Will the staining on my glass window fade or wash off?
No. The ‘staining’ of the glass is not on the surface, it is mixed into the very fabric of the glass during the manufacturing process. Notice how stained glass windows in cathedrals have lasted for nearly 1000 years, and if you look at a piece of stained glass end-on you can see the stain runs through the entire glass. Normal washing detergents and our typical English weather will have no adverse effects on your glass.
Will my stained glass window be weatherproof?
Yes. If your window is designed to be an external window, then it will be fully weatherproof. Every separate piece of glass is tightly fitted into the lead channels (cames) and then special lead-light cement is forced into the small gaps between the pieces of glass and the lead cames to ensure a waterproof seal. This process is carried out on both sides of the window to double the protection.
Does my stained window have to be permanently fitted into the window frame?
No. Some clients decide to mount the stained glass on the inside of their existing windows using a frame. We can provide special unobtrusive brackets that screw to the inside of the window frame and these brackets then support the stained glass window.
If I move house can my stained glass window be re-located to my new address?
Yes. As part of our commitment to our customers we offer a window re-sizing service where we take the dimensions of your window’s new location and adapt the design of your existing stained glass window to the new dimensions. This ensures that you can continue to get the maximum enjoyment from your investment. This option is not without its challenges, so please give us a call if you are considering this.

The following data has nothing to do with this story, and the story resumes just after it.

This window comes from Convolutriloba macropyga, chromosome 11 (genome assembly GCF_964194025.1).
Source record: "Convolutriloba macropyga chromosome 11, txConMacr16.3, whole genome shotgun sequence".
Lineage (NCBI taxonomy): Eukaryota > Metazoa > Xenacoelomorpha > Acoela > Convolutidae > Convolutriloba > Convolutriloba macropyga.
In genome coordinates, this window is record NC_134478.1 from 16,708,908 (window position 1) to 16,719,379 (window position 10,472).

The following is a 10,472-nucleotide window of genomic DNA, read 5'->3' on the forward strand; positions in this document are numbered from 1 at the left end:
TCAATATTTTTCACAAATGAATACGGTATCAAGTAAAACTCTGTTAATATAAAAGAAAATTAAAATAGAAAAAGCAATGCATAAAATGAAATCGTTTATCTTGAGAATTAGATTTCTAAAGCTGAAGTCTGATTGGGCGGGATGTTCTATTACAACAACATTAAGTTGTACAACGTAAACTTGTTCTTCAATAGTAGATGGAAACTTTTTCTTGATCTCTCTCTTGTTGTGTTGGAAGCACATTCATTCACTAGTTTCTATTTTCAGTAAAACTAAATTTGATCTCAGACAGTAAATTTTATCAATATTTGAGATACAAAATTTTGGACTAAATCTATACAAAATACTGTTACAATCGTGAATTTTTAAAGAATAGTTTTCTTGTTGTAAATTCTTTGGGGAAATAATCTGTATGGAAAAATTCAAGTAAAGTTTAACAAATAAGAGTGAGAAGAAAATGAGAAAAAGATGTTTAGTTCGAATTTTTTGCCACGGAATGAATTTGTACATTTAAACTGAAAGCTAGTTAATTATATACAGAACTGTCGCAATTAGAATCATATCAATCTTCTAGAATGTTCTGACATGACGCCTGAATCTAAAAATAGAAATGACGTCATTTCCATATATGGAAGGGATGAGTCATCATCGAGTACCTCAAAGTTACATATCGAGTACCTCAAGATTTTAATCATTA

Are stained glass windows only for external windows?
No. Providing care is taken during the design phase to choose the correct colour, texture and opacity, a stained glass window can look fantastic in an internal window or even hanging from a wall.
Can I clean my stained glass window?
Yes. Simply use hand-warm tap water or add small amount of non-ionic detergent and use the same technique you would for washing normal windows. You can allow the stained glass to air dry. Or, you can use a dry, soft cloth to buff the glass until it shines.
Does glass flow?
No. Well yes, but not at 'normal' temperatures. The idea that glass is a 'super cooled liquid' and actually has a degree of 'flow' at temperatures you and I find comfortable is a myth. This urban legend would have us believe that the windows in old churches are thicker at the bottom than at the top because glass is still a 'liquid' and is slowly flowing downwards. Ahh, that pesky Isaac Newton and his gravity.
If the windows found in early Elizabethan homes were thicker at the bottom than the top because of ‘flow’, then the glass found in Egyptian tombs should be a veritable puddle!, which it isn’t. Also, if glass flows at a rate that allows changes to be seen with the naked eye after a couple of centuries, then the effect would be noticeable in antique telescopes. Any slight deformation in the antique lenses would lead to a dramatic decrease in optical performance, a phenomenon that is simply not ‘observed’.
Yes, around 50% of glass in ancient stained glass windows is thicker at the bottom, but remarkably, the remaining 50% is thicker at the sides or the top! Personally I blame the glass maker who simply followed natural laws and fitted most of the pieces with the heavy end down! So don’t worry, your glass will not ‘flow’ out of its frame whilst you are watching Eastenders!
How far afield do I travel?
Most of the stained glass projects I have worked on are in the central/south/eastern regions of the UK. My work can be found in the following counties:
Bedfordshire, Berkshire, Buckinghamshire, Cambridgeshire, Essex, Hertfordshire, Leicestershire, London, Middlesex, Northamptonshire, Oxfordshire, Suffolk and Warwickshire.
On occasion I've even had commissions as far afield as Cornwall and Scotland, so if you're not sure if I work in your region simply pick up the phone and give me a call or drop me a line using the 'contact us' page.